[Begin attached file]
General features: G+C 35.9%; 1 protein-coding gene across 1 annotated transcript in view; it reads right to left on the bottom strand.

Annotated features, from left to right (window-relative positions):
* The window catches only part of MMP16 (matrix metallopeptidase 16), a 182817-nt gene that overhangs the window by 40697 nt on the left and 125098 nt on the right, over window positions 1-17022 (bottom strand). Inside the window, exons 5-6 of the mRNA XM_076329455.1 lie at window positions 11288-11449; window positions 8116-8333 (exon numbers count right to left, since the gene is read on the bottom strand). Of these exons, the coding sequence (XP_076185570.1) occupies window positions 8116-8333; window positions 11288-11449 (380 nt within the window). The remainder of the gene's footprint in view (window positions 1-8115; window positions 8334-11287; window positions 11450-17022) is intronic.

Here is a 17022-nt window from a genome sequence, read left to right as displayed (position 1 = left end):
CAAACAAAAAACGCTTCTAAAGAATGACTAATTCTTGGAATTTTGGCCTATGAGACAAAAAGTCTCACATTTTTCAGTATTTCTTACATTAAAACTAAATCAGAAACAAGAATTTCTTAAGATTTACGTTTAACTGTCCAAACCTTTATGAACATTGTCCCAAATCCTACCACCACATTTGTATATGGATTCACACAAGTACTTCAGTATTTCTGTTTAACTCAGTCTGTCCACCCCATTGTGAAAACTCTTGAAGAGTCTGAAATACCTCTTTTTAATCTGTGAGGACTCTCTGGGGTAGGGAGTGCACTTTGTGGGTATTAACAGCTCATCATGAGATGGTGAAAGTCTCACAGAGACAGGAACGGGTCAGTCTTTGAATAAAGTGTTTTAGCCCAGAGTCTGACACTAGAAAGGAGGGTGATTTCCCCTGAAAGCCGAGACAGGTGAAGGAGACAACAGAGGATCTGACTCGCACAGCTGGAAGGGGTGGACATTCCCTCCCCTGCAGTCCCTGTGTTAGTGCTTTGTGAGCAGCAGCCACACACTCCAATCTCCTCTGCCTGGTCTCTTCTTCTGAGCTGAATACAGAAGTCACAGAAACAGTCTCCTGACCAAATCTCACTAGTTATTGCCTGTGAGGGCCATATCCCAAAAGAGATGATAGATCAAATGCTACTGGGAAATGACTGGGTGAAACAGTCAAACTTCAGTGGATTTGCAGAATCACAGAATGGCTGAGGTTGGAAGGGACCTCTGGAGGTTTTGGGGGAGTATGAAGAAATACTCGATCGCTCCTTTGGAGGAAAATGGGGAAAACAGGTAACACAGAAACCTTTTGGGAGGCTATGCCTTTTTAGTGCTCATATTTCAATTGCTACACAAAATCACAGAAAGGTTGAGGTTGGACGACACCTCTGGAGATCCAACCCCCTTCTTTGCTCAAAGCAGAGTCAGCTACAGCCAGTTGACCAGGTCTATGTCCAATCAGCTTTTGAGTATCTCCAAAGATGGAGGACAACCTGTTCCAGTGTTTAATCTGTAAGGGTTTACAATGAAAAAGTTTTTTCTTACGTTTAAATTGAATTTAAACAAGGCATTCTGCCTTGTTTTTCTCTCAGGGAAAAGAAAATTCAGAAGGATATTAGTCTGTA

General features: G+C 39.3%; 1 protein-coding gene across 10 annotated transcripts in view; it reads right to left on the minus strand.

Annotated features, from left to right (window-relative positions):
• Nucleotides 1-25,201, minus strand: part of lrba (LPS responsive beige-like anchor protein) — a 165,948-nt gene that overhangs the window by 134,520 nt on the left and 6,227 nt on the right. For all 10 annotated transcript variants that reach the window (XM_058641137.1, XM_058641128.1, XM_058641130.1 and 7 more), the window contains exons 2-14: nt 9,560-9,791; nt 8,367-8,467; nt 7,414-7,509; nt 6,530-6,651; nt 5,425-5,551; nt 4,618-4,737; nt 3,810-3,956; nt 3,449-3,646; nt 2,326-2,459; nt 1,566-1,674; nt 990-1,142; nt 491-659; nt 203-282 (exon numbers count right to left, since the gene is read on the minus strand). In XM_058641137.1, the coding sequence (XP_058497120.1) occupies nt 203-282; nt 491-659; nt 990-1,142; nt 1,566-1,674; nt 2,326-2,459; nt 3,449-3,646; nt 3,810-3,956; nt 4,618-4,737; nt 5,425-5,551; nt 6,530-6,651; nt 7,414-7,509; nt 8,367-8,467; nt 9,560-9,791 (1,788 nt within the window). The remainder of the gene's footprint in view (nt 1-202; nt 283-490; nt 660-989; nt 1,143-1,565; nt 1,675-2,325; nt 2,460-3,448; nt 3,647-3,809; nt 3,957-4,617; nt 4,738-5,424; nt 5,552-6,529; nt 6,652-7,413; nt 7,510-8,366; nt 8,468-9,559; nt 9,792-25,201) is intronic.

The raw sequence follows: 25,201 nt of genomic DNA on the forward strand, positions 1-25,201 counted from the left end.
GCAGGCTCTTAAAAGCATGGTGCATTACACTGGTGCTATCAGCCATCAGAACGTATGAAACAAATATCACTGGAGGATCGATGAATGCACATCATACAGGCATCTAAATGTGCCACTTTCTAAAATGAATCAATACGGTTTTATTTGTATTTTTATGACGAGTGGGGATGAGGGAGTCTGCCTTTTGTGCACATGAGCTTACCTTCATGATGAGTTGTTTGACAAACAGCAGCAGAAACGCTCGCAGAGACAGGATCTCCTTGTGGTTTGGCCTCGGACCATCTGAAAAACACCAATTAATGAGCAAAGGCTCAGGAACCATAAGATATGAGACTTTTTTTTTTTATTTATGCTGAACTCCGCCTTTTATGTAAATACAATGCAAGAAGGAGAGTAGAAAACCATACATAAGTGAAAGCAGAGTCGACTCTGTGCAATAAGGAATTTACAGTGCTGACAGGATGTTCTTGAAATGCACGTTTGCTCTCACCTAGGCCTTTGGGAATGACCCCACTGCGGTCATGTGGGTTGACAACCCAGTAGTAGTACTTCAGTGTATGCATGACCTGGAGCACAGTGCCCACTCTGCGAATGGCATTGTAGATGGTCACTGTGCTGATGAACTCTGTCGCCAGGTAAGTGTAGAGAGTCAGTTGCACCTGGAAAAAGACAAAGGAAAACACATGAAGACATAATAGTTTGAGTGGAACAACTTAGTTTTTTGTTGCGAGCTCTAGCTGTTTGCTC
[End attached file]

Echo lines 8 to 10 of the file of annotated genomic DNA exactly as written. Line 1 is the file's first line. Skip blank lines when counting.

• Nucleotides 1-25,201, minus strand: part of lrba (LPS responsive beige-like anchor protein) — a 165,948-nt gene that overhangs the window by 134,520 nt on the left and 6,227 nt on the right. For all 10 annotated transcript variants that reach the window (XM_058641137.1, XM_058641128.1, XM_058641130.1 and 7 more), the window contains exons 2-14: nt 9,560-9,791; nt 8,367-8,467; nt 7,414-7,509; nt 6,530-6,651; nt 5,425-5,551; nt 4,618-4,737; nt 3,810-3,956; nt 3,449-3,646; nt 2,326-2,459; nt 1,566-1,674; nt 990-1,142; nt 491-659; nt 203-282 (exon numbers count right to left, since the gene is read on the minus strand). In XM_058641137.1, the coding sequence (XP_058497120.1) occupies nt 203-282; nt 491-659; nt 990-1,142; nt 1,566-1,674; nt 2,326-2,459; nt 3,449-3,646; nt 3,810-3,956; nt 4,618-4,737; nt 5,425-5,551; nt 6,530-6,651; nt 7,414-7,509; nt 8,367-8,467; nt 9,560-9,791 (1,788 nt within the window). The remainder of the gene's footprint in view (nt 1-202; nt 283-490; nt 660-989; nt 1,143-1,565; nt 1,675-2,325; nt 2,460-3,448; nt 3,647-3,809; nt 3,957-4,617; nt 4,738-5,424; nt 5,552-6,529; nt 6,652-7,413; nt 7,510-8,366; nt 8,468-9,559; nt 9,792-25,201) is intronic.

The raw sequence follows: 25,201 nt of genomic DNA on the forward strand, positions 1-25,201 counted from the left end.
GCAGGCTCTTAAAAGCATGGTGCATTACACTGGTGCTATCAGCCATCAGAACGTATGAAACAAATATCACTGGAGGATCGATGAATGCACATCATACAGGCATCTAAATGTGCCACTTTCTAAAATGAATCAATACGGTTTTATTTGTATTTTTATGACGAGTGGGGATGAGGGAGTCTGCCTTTTGTGCACATGAGCTTACCTTCATGATGAGTTGTTTGACAAACAGCAGCAGAAACGCTCGCAGAGACAGGATCTCCTTGTGGTTTGGCCTCGGACCATCTGAAAAACACCAATTAATGAGCAAAGGCTCAGGAACCATAAGATATGAGACTTTTTTTTTTTATTTATGCTGAACTCCGCCTTTTATGTAAATACAATGCAAGAAGGAGAGTAGAAAACCATACATAAGTGAAAGCAGAGTCGACTCTGTGCAATAAGGAATTTACAGTGCTGACAGGATGTTCTTGAAATGCACGTTTGCTCTCACCTAGGCCTTTGGGAATGACCCCACTGCGGTCATGTGGGTTGACAACCCAGTAGTAGTACTTCAGTGTATGCATGACCTGGAGCACAGTGCCCACTCTGCGAATGGCATTGTAGATGGTCACTGTGCTGATGAACTCTGTCGCCAGGTAAGTGTAGAGAGTCAGTTGCACCTGGAAAAAGACAAAGGAAAACACATGAAGACATAATAGTTTGAGTGGAACAACTTAGTTTTTTGTTGCGAGCTCTAGCTGTTTGCTC